I’d like to continue my ramblings on stakes and characterization. This time focused on your character’s wants, or their motivations for what they are doing.
It can be real easy to just sort of let things happen to your characters, or let them just do stuff. I tend to think of action that occurs before I know why it’s happening. I did this quite a bit in my first novel. Often as I went I would discover why, and would go back and add something in the subsequent draft.
I think this was an okay way to do it. I think there is always an element of discovery to actually writing no matter how much you plot it out, on paper or in your head, before you write the scene. But it also might be less efficient. You don’t want to overthink it too much on the first go, but anytime a character is doing anything, you should be thinking about what motivates them. Period.
That is where a lot of tension comes from. So don’t cheat yourself.
If you’ve a civilian ex-priest character in a crime thriller, one who is determined to help catch a sex trafficker and rescue one of the girls — so much so that he is involving himself in the police investigation and perhaps even becoming a nuisance — then there has got to be a reason. What got him involved in the first place? What motivates him to care about sex trafficking? Or this particular girl?
Don’t settle for pure moralist motivations either with this sort of thing. It is pretty boring, and not very realistic in this case for why someone would go out of their way like that. You can create a lot more depth by something more detailed. Perhaps your ex-priest was molested, or his sister ran away long ago and was trafficked. Tragic motivations, in a case like this will probably be more compelling and offer more tension.
What would make it even better would be something like this: Perhaps this priest’s sister told him she was going to run away, and out of his conflicted love for his sister, he didn’t tell mom and dad. So sister runs away. She is thrown into the sex trade against her will. Years later her body is found. And the priest has spent his life trying to make up for his mistake the night his sister ran away. Perhaps that is why he became a priest, which he couldn’t even do right. And this girl represents his sister. To save her and catch the bad guy is like rewinding history and stopping his sister from running away…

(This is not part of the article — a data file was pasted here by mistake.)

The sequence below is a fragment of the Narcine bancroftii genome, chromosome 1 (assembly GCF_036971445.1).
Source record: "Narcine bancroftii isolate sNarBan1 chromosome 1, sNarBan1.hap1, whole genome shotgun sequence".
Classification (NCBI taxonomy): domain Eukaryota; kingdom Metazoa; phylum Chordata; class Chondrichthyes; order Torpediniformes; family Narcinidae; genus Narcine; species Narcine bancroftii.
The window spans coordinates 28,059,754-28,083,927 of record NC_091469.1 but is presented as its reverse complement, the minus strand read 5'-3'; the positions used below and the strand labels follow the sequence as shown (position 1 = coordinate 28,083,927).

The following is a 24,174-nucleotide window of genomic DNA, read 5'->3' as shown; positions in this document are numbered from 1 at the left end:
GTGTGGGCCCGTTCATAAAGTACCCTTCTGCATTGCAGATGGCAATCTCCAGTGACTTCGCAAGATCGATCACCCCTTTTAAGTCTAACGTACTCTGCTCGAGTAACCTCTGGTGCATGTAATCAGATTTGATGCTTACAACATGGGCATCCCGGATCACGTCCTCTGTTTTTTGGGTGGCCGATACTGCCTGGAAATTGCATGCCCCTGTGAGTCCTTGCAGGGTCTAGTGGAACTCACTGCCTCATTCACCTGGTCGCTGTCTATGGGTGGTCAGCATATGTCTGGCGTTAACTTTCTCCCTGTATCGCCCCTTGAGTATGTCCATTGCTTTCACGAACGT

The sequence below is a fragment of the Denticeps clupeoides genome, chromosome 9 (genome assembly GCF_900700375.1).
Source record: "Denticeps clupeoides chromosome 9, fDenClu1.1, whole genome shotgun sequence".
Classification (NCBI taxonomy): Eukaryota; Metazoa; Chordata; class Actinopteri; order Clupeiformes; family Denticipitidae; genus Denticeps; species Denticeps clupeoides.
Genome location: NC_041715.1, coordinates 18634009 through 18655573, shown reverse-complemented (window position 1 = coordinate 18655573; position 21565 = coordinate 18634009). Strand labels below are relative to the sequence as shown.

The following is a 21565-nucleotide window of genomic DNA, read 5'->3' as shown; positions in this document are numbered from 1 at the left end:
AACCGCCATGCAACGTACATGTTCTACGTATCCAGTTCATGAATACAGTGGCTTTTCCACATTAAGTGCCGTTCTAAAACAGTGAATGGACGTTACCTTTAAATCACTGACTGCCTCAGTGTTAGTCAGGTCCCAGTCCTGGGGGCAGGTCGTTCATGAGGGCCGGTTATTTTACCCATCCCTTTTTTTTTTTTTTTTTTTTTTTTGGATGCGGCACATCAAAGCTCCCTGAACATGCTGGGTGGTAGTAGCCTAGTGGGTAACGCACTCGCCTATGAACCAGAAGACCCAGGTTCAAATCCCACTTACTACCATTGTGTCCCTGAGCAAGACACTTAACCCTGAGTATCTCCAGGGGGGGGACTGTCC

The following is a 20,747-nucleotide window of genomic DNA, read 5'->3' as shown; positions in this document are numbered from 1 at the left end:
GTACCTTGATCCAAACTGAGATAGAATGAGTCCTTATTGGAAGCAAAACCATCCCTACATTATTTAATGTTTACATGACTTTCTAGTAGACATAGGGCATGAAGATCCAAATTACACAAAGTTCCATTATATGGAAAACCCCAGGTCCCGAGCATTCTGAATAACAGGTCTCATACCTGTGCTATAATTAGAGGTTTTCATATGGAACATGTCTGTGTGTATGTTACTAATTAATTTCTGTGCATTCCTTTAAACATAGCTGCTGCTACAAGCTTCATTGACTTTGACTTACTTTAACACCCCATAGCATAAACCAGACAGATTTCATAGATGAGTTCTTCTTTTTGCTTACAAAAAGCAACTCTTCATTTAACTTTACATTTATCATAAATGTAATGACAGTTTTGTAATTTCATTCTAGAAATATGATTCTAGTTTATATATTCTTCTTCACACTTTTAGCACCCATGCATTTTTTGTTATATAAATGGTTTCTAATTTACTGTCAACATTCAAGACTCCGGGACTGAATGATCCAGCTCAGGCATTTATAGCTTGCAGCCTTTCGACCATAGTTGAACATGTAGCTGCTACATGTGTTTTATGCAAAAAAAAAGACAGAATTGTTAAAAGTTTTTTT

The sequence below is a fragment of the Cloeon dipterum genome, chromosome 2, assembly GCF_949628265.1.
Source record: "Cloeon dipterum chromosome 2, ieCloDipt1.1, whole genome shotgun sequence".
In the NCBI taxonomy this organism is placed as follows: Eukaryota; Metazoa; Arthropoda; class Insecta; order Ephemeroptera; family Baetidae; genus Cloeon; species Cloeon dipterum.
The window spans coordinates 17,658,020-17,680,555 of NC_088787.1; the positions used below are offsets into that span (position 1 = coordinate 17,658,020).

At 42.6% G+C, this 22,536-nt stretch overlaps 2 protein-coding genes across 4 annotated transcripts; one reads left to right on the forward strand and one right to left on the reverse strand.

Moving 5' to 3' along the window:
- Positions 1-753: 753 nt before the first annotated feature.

Those are much more interesting motivations. It makes this priest very complex. Rather than a stock good guy trying to stop the bad guys.
The Wants and What Stands in the Way
All characters want something, and there is something standing in the way of what they want. Often there are deep wants behind the physically evident wants. Our hypothetical priest wants to stop the bad guys and save this prostitute on the outside. On the inside, whether he knows it or not, he is trying to redeem his past mistakes. The harder hitting, the more important, the desire of your character, the more is at stake. The more that stands in the way, the more tension, and the more we care about the outcome.
In the film, Interstellar, love is the motivating factor for McConaughey’s character, Cooper, to discover a new world and return to Earth and be reunited with his daughter, Murph. But Christopher Nolan didn’t settle with just love. Father and daughter love becomes complex when Murph refuses to talk to him before he leaves. Years of space travel go by and still she will not speak to him. Then the situation is compounded when gravity on another planet speeds up time so that years and years have gone by on Earth in what was mere minutes on that planet. It is not just love, but guilt over their last interaction, and restoration of their once close bond over the course of lifetimes by the end of the film. It is intense.
Not Deep Enough Motivations?… Change Things
The main character of my last novel , Taylor, is on a mission to find her mother. Originally that was the extent of her motivation: her love for her mother. That’s not bad. Love is a great thing. But as I am preparing to write a new draft of the novel, I realized that I wasn’t providing enough tension there. Originally, the event that killed Taylor’s sister and made her mother go missing occurred while she was out with her father. But then I thought: What if she was there when her sister died? What if Taylor got away, and she feels guilty for running, and being the one survivor? So when she discovers her mother might still be alive, her determination to find her bears even more weight.
So let the reader discover these motivations slowly. But you must know the entire time. If you don’t know, then the book is not done yet. You may figure it out in the first draft, or the fourth like with my last novel.
But don’t settle for the character desires at the surface, find out what motivates them deep within, and if it’s not big enough then change things around. Make things more intense.
This inner turmoil will keep us turning those pages. And it will make for a much better book.